Development of Bluetooth, Xbee, and Wi-Fi-Based Wireless Control Systems for Controlling Electric-Powered Robotic Vehicle Wheelchair Prototype

Development of Bluetooth, Xbee, and Wi-Fi-Based Wireless Control Systems for Controlling Electric-Powered Robotic Vehicle Wheelchair Prototype

Biswajeet Champaty (National Institute of Technology, Rourkela, India), Suraj Kumar Nayak (National Institute of Technology, Rourkela, India), Goutam Thakur (Manipal Institute of Technology, India), Biswajit Mohapatra (Vesaj Patel Hospital, India), D. N. Tibarewala (School of BioScience and Engineering, Jadavpur University, India) and Kunal Pal (National Institute of Technology, Rourkela, India)
Copyright: © 2016 |Pages: 32
DOI: 10.4018/978-1-5225-0140-4.ch015
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Abstract

In this study, multiple control systems were developed using commonly used wireless communication protocols like Bluetooth, Xbee, and Wi-Fi. Mechanical switch based control systems were initially designed using Xbee and Bluetooth protocols. Further, Android application based control systems were developed using Bluetooth and Wi-Fi protocols. A robotic vehicle was used as an electric-powered wheelchair prototype. Ultrasonic sensors and infrared sensors were integrated with the robotic vehicle for obstacle and pothole detection, respectively. The control systems were tested in an L-shaped corridor for identifying the suitable wireless communication protocol to efficiently guide the robotic vehicle through a scheduled navigational pathway. Both Xbee and Wi-Fi technology based control systems were able to guide the robotic vehicle through the corridor. But the implementation of Xbee communication protocol is economic. However, for shorter distances, Bluetooth technology may be used for cost-effective implementation.
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Introduction

In the current day world, there is a dramatic increase in the job, family and social commitments of the people. Due to these reasons, most of the people find it difficult to arrange time for their health and well-being activities. Patients suffering from neurodegenerative diseases (e.g. Amyotrophic lateral sclerosis (ALS), spinal cord injuries, multiple sclerosis, paraplegia and quadriplegia) become heavily dependent on the family members. These patients lose their muscular activity very rapidly, which results in the total body paralysis, inability in speech formation, swallowing and respiratory failure (Simmons, 2005). Hence, these patients are considered as burden to their family members (Coco et al., 2005; Zarit, Reever, & Bach-Peterson, 1980). Due to this reason, many of the families, who are economically stable, hire the services of specialized caregivers. But in developing countries like India, Bangladesh, Pakistan, Sri Lanka, Myanmar, and many African countries etc., most of the people are economically challenged to hire the services of the specialized caregivers for long period. It has been reported in literature that the care rendered to the patients on their deathbed decide whether the patients will receive a better death or a worse death (Soros & Madrick, 1999). Keeping this in mind, many researchers across the globe are trying to improve the quality of life of such severely disabled persons. The quality of life has also been related with the non-medical activities of the patients which include level of independence, social association, personal beliefs and psychological states of the patients (Simmons, 2005). These factors are highly hampered in the severely motor-disabled persons. Though mental strength and intelligence remain intact, they find it difficult to manipulate the conventional wheelchairs. This has led to the conceptualization of motorized wheelchairs, which have helped in drastically improving the self-assisted mobility of these patients. Various scientists have reported the use of intelligent sensors for acquiring information around the immediate environment of the patients (Cowan et al., 2012; Sevillano et al., 2009; R. Simpson, LoPresti, Hayashi, Nourbakhsh, & Miller, 2004; Tomari, Kobayashi, & Kuno, 2012). These sensors can divulge information about any adversities around the patients. The main disadvantage of these wheelchairs is the complex hardware architecture. The complexities can be minimized to some extent using certain wireless control systems. The simplistic nature of the wireless controlled electric-powered wheelchairs can considerably reduce the physical labor of the caregivers and enhance the autonomy of these patients. These advantages have been reported to improve the social integration of such disabled patients (R. C. Simpson, 2005).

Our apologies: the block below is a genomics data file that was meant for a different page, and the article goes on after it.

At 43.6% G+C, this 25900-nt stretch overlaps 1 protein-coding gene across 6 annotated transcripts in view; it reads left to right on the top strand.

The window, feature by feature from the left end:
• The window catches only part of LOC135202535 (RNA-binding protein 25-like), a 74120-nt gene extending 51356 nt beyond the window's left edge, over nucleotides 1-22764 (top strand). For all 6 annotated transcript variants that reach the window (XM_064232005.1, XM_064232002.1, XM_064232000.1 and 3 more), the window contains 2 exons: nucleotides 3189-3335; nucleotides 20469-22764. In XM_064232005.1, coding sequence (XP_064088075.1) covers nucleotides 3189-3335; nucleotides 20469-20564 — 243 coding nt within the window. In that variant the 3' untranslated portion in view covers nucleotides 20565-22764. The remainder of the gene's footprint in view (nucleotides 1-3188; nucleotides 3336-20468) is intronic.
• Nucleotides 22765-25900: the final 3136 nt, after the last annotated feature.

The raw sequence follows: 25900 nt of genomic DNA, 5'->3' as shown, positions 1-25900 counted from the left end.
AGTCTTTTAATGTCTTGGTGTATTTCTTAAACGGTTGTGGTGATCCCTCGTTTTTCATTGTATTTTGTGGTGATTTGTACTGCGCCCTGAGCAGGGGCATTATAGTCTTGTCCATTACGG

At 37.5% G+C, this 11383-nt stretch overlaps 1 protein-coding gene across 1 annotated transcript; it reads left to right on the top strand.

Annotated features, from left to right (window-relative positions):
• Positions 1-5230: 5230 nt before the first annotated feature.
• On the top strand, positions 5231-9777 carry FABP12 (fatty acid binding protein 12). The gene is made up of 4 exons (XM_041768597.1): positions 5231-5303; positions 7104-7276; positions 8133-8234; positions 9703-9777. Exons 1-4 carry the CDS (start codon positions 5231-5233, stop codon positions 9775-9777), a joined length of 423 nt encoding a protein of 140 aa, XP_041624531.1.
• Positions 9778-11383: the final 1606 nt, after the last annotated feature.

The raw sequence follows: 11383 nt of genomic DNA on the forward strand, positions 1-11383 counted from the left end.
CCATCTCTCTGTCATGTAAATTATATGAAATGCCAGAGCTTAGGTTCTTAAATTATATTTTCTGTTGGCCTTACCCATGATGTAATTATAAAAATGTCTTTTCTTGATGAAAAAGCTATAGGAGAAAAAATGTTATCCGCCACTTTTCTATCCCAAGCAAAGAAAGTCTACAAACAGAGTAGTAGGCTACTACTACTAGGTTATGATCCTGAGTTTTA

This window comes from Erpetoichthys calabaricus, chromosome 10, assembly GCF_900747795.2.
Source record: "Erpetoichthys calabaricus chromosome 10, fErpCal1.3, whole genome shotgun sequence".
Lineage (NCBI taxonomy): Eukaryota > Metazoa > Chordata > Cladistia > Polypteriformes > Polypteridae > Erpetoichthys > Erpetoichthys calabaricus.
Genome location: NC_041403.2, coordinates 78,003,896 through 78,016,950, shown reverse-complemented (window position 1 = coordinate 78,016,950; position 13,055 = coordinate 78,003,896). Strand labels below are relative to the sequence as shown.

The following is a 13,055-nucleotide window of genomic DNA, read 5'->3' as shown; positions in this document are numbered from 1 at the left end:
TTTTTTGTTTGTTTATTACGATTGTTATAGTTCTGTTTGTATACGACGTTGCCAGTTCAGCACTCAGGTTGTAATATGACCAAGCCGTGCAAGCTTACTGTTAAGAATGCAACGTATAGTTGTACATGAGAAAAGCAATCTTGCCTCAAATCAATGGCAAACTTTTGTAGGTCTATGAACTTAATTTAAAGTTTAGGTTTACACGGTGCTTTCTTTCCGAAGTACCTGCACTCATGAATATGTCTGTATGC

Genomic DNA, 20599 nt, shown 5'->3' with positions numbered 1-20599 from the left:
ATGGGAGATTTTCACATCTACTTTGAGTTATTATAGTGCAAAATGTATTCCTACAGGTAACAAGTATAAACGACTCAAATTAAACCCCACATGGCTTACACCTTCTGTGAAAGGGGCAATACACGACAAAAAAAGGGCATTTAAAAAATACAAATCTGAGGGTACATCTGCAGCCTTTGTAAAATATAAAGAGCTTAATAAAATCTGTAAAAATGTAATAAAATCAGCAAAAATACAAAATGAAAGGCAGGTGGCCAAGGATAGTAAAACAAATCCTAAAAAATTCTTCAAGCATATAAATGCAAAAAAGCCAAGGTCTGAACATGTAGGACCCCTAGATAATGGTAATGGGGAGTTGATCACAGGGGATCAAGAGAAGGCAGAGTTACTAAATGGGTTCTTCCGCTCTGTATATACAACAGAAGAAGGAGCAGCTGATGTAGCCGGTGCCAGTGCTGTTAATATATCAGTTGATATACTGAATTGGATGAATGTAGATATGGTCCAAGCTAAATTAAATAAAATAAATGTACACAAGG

Keeping a note of the above, in this present study, we propose a mechatronic approach for designing an economically assembled archetype (robotic vehicle). The proposed approach is helpful in realizing the directional control of a motorized wheelchair using various wireless protocols (Bluetooth, Xbee, and Wi-Fi). In addition to responding to the auxiliary controls (activation, deactivation and stop), the robotic vehicle was programmed to navigate in four different directions (forward, backward, left and right). The commands were wirelessly relayed to the robotic vehicle from the peripheral remote controllers. The remote controllers were designed using pushbutton switches, joystick and Android application. To identify the optimum wireless protocol for probable multitasking use in wheelchair control, home automation and robotic arm movement control; a comparative study was performed using the above mentioned wireless technologies.

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